How MRO Is Changing In Singapore Post-Pandemic
When COVID-19 struck, Singapore’s air traffic was decimated following border closures and strict travel restrictions. With no domestic market, aircraft movements at Singapore Changi Airport declined from 382,000 in 2019 to 125,000 in 2020. Capacity of flag carrier Singapore Airlines (SIA) slumped more than 80% in 2020, and it has put the majority of its fleet in storage in Singapore and in Australia’s Alice Springs.
The depressed conditions and reduced demand during the pandemic has forced a number of MRO players to carry out cost-cutting measures, including layoffs. Eagles Services, the Pratt & Whitney and SIA Engineering Co. (SIAEC) joint venture engine overhaul company, had to let go more than 140 staff, while Rolls-Royce slashed 240 positions, or 24% of its workforce in Singapore.
However, despite the gloomy environment, Singapore Technologies (ST) Engineering has been able to remain profitable, largely thanks to newfound interest in its passenger-to-freighter (P2F) conversions, specifically for the Airbus A320/321 family. Launched in 2015 with a handful of orders, it was propelled to new heights during 2020 as cargo demand rocketed and A320 feedstock prices dropped, in line with early retirements of the aircraft. A recent order from lessor BBAM Limited Partnership puts the type’s order count at 20, with work expanding from the Seletar plant in Singapore to China and the U.S.
ST Engineering also secured a second 767-300BCF conversion line from Boeing, adding to its widebody portfolio alongside the Airbus A330P2F.
It is the optimistic prospects for this segment that drove the incorporation of Juniper Aviation Investment by ST Engineering and state-owned Temasek holdings. The company will focus on leasing freighters, with the goal to have 20-25 aircraft by 2025.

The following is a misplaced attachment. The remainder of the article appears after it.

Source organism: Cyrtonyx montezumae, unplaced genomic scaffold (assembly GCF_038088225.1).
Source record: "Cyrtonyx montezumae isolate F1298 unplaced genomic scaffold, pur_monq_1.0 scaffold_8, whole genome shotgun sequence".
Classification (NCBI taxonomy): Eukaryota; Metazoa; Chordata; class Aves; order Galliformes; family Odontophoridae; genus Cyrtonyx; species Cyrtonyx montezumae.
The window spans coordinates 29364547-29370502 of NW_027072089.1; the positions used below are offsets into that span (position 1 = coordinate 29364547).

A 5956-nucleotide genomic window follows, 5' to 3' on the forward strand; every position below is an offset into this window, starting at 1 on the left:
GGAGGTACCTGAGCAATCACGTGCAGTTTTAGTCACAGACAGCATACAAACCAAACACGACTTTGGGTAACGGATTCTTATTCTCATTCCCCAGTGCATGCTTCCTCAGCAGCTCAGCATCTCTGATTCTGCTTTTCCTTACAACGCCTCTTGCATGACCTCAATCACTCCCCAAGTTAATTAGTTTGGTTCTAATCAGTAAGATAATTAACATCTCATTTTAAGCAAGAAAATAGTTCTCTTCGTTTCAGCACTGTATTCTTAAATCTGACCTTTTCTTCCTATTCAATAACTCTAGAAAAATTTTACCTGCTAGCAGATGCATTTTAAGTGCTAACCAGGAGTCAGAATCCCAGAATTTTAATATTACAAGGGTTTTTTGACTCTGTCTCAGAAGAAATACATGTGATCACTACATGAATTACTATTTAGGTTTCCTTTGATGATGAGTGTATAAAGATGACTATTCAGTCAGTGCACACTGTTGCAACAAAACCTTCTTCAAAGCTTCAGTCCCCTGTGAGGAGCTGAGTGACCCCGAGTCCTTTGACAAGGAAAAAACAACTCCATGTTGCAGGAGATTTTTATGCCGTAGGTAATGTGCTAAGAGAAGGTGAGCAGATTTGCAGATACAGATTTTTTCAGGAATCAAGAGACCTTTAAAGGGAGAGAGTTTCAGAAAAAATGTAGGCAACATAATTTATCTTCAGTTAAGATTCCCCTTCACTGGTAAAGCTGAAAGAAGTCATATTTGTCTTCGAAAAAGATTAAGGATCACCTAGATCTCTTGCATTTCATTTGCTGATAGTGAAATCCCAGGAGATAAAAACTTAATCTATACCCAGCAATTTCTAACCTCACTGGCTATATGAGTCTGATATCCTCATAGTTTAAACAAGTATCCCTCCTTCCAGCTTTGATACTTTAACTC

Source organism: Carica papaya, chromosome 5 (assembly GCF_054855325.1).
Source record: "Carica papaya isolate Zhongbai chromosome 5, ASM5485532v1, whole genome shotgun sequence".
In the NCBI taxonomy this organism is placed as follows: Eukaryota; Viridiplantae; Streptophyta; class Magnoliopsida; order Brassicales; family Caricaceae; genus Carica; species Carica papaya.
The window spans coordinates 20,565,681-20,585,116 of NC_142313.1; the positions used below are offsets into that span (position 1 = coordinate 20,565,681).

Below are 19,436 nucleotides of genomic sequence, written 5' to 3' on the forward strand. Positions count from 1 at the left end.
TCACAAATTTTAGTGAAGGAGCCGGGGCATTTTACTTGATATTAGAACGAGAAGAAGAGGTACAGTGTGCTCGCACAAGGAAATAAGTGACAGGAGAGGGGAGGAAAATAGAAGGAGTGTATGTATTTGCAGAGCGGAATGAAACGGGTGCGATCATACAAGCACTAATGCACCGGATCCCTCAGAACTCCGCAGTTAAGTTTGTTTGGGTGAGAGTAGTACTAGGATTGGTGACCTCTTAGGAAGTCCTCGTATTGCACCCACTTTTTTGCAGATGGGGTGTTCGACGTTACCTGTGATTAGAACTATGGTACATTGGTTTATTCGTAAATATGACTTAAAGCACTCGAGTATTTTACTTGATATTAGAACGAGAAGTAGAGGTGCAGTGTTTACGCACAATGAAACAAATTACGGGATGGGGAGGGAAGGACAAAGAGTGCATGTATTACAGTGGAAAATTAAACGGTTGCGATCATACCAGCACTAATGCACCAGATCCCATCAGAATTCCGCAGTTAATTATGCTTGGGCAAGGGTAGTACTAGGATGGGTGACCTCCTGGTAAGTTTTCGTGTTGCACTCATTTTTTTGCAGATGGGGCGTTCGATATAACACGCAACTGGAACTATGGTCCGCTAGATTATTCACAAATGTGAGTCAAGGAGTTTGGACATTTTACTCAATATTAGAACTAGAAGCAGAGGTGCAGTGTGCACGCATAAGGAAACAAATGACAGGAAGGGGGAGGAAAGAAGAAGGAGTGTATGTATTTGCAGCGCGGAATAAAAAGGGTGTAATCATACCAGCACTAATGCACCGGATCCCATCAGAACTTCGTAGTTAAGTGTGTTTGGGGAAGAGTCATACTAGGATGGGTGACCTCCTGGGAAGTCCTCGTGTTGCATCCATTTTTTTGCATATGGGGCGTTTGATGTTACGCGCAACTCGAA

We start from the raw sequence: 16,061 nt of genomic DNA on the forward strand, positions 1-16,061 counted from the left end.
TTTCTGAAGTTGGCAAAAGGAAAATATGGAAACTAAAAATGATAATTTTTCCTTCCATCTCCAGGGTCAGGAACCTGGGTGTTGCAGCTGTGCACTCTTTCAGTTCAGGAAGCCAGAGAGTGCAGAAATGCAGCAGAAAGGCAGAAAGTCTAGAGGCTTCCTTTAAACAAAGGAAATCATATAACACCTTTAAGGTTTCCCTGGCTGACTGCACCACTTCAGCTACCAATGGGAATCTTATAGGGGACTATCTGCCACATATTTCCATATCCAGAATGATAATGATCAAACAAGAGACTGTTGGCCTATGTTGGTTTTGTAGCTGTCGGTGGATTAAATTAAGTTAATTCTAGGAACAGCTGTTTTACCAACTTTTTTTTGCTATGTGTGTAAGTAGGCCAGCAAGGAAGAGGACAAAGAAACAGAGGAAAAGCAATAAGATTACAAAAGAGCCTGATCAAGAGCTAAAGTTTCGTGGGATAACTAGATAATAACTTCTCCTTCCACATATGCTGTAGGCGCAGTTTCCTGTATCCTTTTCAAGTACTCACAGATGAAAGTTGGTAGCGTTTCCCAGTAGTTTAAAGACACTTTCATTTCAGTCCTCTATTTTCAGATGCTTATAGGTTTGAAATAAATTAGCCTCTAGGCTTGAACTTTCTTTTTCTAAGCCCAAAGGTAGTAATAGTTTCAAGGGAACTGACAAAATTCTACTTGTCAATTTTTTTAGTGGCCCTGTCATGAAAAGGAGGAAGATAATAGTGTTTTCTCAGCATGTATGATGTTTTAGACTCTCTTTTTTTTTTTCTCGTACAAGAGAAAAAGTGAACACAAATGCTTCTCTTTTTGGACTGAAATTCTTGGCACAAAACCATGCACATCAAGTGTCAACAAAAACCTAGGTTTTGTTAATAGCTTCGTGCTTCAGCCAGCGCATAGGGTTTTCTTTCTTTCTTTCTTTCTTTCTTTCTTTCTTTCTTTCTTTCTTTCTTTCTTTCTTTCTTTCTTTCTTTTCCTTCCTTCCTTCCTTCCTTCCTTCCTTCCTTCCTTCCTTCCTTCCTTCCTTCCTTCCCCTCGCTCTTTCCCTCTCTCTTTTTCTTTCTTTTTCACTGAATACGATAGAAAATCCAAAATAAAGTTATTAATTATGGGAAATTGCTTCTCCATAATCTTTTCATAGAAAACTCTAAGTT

For the first half of 2021, ST’s commercial aerospace segment realized earnings before interest and taxes of S$102 million ($76 million), 37% higher year-over-year, and S$874 million worth of new contracts were secured in second-quarter 2020.
SIAEC was severely affected in 2020 by the sharp decline in aircraft movements and related loss of line maintenance activity at Changi. During that period, SIAEC also reshuffled its portfolio, selling its entire 51% stake in the Aviation Partnership Philippines Corp. to Cebu Air and taking full ownership of SIA Engineering Philippines Corp. from the same partner. It also acquired the remaining 35% of Heavy Maintenance Services Singapore from Airbus Services, giving it full ownership of the A380 and A350 MRO facility.
The company used the slack period to ramp up its second phase of digitalization efforts, which will pump more than S$40 million over the next three years into digitalization, automation and lean manufacturing methodology. After losses in fiscal 2020-21, SIAEC edged back into the black in the first quarter of fiscal 2021-22, with a S$14.5 million net profit.
However, the survival of Singapore’s entire aviation industry (including MRO) is being sustained by the government’s sweeping Job Support Scheme (JSS). During the onset of the pandemic, the JSS covered as much as 75% of all wages in the country, and while this support has tapered off for other industries, the aviation and aerospace sector continues to enjoy the most support, including 10% of wages until this month. SIAEC has noted that without the JSS subsidies, it would have incurred a loss of S$24.1 million in the first quarter of this fiscal year and S$192.4 million in the last fiscal year.
The government has yet to announce a new wage subsidy plan, as most of the help in the interim has turned to support for the food and beverage sector, which was heavily affected by flash lockdowns. Nonetheless, the coming months will likely be brighter for the MRO sector in Singapore as the country gradually relaxes border restrictions and SIA continues the return of aircraft from deep storage.
Aircraft movements at Changi in the past two months have increased more than 80% year-over-year, which is also reflected in SIAEC’s maintenance activity.
ST Engineering was also able to benefit from the recovery of domestic aviation in the U.S. just as it commences expansion work at its Pensacola, Florida, facility. Once completed, it will add around 1.5 million worker hours there annually.